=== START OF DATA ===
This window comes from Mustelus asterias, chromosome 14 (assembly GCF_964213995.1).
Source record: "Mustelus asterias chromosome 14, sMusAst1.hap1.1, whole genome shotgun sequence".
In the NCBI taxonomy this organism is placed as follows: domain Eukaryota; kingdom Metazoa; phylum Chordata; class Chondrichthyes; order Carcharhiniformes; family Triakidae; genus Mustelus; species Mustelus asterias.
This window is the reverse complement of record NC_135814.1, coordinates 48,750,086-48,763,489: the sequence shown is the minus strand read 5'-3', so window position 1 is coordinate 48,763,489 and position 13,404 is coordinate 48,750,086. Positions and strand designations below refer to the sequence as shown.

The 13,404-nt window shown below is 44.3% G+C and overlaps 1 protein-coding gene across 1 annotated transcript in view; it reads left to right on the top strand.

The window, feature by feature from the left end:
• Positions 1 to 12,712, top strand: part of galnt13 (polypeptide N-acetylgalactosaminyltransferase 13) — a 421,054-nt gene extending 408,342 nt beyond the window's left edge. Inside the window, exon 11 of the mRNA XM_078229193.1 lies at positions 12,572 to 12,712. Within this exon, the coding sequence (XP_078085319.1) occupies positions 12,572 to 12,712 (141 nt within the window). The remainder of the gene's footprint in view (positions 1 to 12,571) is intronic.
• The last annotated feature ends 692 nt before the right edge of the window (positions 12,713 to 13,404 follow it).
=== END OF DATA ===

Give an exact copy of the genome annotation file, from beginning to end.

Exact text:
This window comes from Mustelus asterias, chromosome 14 (assembly GCF_964213995.1).
Source record: "Mustelus asterias chromosome 14, sMusAst1.hap1.1, whole genome shotgun sequence".
In the NCBI taxonomy this organism is placed as follows: domain Eukaryota; kingdom Metazoa; phylum Chordata; class Chondrichthyes; order Carcharhiniformes; family Triakidae; genus Mustelus; species Mustelus asterias.
This window is the reverse complement of record NC_135814.1, coordinates 48,750,086-48,763,489: the sequence shown is the minus strand read 5'-3', so window position 1 is coordinate 48,763,489 and position 13,404 is coordinate 48,750,086. Positions and strand designations below refer to the sequence as shown.

The 13,404-nt window shown below is 44.3% G+C and overlaps 1 protein-coding gene across 1 annotated transcript in view; it reads left to right on the top strand.

The window, feature by feature from the left end:
• Positions 1 to 12,712, top strand: part of galnt13 (polypeptide N-acetylgalactosaminyltransferase 13) — a 421,054-nt gene extending 408,342 nt beyond the window's left edge. Inside the window, exon 11 of the mRNA XM_078229193.1 lies at positions 12,572 to 12,712. Within this exon, the coding sequence (XP_078085319.1) occupies positions 12,572 to 12,712 (141 nt within the window). The remainder of the gene's footprint in view (positions 1 to 12,571) is intronic.
• The last annotated feature ends 692 nt before the right edge of the window (positions 12,713 to 13,404 follow it).